In this case, the virus contains “payload,” or an extra gene that stimulates the immune system. “When the virus expresses that gene, it causes the immune system to kill the cell,” he added. “It’s very clever.”
This sort of a strategy has shown lots of promise in animal models, Phelps said, but making it work in people has proven more difficult.
“The key here is they have shown you can inject virus into patients that’s getting to the tumor cells, replicating and expressing this payload protein,” Phelps said. “It seems to be exactly what you’d hope it would do. The next step is to go to a more defined group of cancer patients to see if it can really have anti-tumor effects.”
How Chiang Kai-shek’s defeated Koumintang army secretly dominated the Asian drug tradeBased on recently declassified government documents, this book reveals the shocking true story of what happened after the Chinese Nationalists lost the revolution. Supported by Taiwan, the CIA, and the Thai government, the Koumintang reinvented itself as an anti-communist mercenary army fighting into the 1980s, before eventually becoming the drug lords who would make the Golden Triangle a household name.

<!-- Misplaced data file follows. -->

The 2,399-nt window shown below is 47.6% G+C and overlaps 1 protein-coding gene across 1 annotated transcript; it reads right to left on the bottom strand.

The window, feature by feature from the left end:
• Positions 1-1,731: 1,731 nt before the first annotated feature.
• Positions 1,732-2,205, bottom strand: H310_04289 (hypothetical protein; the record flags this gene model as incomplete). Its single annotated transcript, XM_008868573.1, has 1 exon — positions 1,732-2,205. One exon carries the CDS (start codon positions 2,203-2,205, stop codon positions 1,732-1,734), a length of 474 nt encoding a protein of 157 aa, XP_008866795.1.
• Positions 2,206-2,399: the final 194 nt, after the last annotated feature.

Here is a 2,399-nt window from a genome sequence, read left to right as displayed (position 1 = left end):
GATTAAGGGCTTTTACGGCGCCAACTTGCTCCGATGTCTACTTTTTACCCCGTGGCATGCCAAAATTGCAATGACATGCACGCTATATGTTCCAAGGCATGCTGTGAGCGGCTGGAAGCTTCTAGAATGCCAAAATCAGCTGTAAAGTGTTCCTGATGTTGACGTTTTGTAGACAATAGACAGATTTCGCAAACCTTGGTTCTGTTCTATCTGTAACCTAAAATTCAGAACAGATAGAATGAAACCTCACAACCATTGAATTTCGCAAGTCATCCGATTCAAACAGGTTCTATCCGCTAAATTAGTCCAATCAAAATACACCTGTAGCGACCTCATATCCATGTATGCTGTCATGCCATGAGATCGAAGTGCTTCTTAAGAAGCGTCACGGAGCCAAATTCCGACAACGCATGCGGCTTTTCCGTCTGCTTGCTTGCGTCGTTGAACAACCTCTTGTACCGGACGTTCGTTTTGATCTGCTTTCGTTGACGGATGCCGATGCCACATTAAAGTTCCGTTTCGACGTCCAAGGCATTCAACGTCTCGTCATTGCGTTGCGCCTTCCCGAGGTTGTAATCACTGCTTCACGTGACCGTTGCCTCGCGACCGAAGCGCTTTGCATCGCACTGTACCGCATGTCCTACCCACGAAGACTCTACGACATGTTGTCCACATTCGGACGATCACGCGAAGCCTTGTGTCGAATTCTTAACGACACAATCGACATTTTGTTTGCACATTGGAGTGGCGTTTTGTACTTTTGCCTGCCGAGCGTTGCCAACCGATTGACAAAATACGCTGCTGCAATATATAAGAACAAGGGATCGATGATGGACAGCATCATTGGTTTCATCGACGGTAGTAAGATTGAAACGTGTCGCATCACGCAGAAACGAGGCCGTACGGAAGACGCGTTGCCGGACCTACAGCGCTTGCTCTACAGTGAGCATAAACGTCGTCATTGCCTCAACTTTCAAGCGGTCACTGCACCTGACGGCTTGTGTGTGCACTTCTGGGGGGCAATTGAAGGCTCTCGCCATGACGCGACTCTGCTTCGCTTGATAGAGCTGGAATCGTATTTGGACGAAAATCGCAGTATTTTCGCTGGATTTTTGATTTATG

It’s been a few years since Mike Tyson took the world of boxing by storm. In his retirement, Iron Mike is doing the same thing to the entertainment industry.
According to Variety, HBO has ordered a pilot called ‘Da Brick,’ based based on Tyson’s rough and tumble early years when he was coming up as a young boxer. It will be directed by Spike Lee and co-produced by ‘Entourage’ creator Doug Ellin and Tyson. The script was written by ‘Three Kings’ writer John Ridley, and will be set in Newark, NJ.
Tyson has been on a TV roll in recent months. Comedy Central announced this week he will be a guest-roaster in the highly-anticipated skewering of Charlie Sheen. Tyson also appeared on an episode of the CBS life-swapping reality show ‘Same Name.’ All of those appearances, however, were dwarfed by his Animal Planet reality show ‘Tyson on Tyson,’ about pigeons.